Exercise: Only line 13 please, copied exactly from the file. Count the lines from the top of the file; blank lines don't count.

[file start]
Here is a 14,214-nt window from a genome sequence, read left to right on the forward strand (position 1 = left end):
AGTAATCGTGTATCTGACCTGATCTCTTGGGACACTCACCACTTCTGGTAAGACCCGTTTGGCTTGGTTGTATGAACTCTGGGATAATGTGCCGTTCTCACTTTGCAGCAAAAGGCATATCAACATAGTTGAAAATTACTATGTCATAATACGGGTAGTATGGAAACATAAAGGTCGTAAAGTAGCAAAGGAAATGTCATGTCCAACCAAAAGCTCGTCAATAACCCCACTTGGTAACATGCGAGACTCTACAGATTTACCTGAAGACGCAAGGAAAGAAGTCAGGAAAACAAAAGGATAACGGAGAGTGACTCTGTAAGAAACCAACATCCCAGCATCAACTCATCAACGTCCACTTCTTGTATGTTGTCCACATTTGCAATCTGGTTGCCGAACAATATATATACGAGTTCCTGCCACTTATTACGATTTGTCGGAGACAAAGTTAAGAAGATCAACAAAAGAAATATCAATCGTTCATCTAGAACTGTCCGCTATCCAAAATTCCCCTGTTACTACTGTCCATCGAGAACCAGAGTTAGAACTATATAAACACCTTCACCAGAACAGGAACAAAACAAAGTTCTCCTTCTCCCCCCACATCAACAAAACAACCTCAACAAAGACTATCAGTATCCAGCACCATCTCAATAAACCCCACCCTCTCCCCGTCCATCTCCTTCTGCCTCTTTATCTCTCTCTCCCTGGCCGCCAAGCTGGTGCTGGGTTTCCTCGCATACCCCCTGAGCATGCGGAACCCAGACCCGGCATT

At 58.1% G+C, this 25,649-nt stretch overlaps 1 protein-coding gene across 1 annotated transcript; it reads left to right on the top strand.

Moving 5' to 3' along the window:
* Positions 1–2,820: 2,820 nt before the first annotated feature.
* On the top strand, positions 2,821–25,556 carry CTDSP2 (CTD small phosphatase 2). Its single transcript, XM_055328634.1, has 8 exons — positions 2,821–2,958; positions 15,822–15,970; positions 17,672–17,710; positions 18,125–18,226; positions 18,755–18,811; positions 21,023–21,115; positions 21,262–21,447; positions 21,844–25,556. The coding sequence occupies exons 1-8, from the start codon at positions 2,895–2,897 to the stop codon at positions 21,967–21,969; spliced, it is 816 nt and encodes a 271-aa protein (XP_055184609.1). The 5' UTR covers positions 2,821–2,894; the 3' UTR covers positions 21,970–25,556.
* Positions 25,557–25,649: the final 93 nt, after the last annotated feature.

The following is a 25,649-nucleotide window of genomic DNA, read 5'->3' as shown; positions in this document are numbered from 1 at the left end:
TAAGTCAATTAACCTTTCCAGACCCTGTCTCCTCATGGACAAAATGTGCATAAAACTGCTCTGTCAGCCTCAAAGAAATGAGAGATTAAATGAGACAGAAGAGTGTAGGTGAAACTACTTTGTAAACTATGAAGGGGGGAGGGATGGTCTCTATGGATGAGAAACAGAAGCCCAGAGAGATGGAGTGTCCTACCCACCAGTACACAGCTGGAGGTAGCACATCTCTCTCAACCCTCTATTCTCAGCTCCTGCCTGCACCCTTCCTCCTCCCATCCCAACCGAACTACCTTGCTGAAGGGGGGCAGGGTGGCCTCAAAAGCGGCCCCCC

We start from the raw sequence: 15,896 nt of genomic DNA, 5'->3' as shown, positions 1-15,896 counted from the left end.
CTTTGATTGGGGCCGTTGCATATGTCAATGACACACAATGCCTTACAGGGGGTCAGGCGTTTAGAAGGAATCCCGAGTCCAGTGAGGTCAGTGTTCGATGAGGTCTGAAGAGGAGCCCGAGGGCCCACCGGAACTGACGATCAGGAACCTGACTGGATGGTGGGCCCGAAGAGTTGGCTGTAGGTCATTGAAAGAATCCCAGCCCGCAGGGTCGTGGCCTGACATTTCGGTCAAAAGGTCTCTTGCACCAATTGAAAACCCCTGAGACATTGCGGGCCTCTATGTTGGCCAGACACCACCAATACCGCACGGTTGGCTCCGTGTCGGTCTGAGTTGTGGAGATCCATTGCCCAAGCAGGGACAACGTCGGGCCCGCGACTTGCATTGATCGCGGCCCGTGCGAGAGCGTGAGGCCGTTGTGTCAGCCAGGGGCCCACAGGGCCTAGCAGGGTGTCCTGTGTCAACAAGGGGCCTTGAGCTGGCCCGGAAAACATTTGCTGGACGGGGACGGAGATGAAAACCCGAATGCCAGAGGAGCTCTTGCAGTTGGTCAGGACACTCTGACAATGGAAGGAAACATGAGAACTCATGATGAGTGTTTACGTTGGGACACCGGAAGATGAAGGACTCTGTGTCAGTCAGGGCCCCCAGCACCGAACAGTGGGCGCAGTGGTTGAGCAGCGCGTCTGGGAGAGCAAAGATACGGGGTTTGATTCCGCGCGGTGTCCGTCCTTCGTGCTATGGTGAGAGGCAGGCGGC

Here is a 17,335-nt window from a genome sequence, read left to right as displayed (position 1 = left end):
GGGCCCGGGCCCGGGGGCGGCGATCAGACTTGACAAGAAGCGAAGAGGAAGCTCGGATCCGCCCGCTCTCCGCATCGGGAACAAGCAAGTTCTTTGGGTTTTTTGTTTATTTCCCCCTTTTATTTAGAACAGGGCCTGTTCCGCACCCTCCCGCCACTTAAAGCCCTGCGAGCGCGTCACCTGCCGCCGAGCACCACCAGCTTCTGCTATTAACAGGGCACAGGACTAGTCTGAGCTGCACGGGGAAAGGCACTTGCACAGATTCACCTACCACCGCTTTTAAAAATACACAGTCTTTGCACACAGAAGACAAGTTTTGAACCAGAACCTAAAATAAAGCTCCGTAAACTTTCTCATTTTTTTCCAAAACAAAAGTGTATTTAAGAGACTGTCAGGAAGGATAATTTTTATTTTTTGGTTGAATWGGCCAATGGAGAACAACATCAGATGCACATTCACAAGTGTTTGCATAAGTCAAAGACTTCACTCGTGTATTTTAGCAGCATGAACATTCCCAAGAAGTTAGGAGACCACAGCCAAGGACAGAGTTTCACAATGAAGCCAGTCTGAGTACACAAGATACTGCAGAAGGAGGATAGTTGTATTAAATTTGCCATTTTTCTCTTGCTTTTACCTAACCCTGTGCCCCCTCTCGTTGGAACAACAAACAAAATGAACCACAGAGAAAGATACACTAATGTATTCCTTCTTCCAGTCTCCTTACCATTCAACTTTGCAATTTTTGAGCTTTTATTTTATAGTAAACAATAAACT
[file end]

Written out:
GGGCCCGGGCCCGGGGGCGGCGATCAGACTTGACAAGAAGCGAAGAGGAAGCTCGGATCCGCCCGCTCTCCGCATCGGGAACAAGCAAGTTCTTTGGGTTTTTTGTTTATTTCCCCCTTTTATTTAGAACAGGGCCTGTTCCGCACCCTCCCGCCACTTAAAGCCCTGCGAGCGCGTCACCTGCCGCCGAGCACCACCAGCTTCTGCTATTAACAGGGCACAGGACTAGTCTGAGCTGCACGGGGAAAGGCACTTGCACAGATTCACCTACCACCGCTTTTAAAAATACACAGTCTTTGCACACAGAAGACAAGTTTTGAACCAGAACCTAAAATAAAGCTCCGTAAACTTTCTCATTTTTTTCCAAAACAAAAGTGTATTTAAGAGACTGTCAGGAAGGATAATTTTTATTTTTTGGTTGAATWGGCCAATGGAGAACAACATCAGATGCACATTCACAAGTGTTTGCATAAGTCAAAGACTTCACTCGTGTATTTTAGCAGCATGAACATTCCCAAGAAGTTAGGAGACCACAGCCAAGGACAGAGTTTCACAATGAAGCCAGTCTGAGTACACAAGATACTGCAGAAGGAGGATAGTTGTATTAAATTTGCCATTTTTCTCTTGCTTTTACCTAACCCTGTGCCCCCTCTCGTTGGAACAACAAACAAAATGAACCACAGAGAAAGATACACTAATGTATTCCTTCTTCCAGTCTCCTTACCATTCAACTTTGCAATTTTTGAGCTTTTATTTTATAGTAAACAATAAACT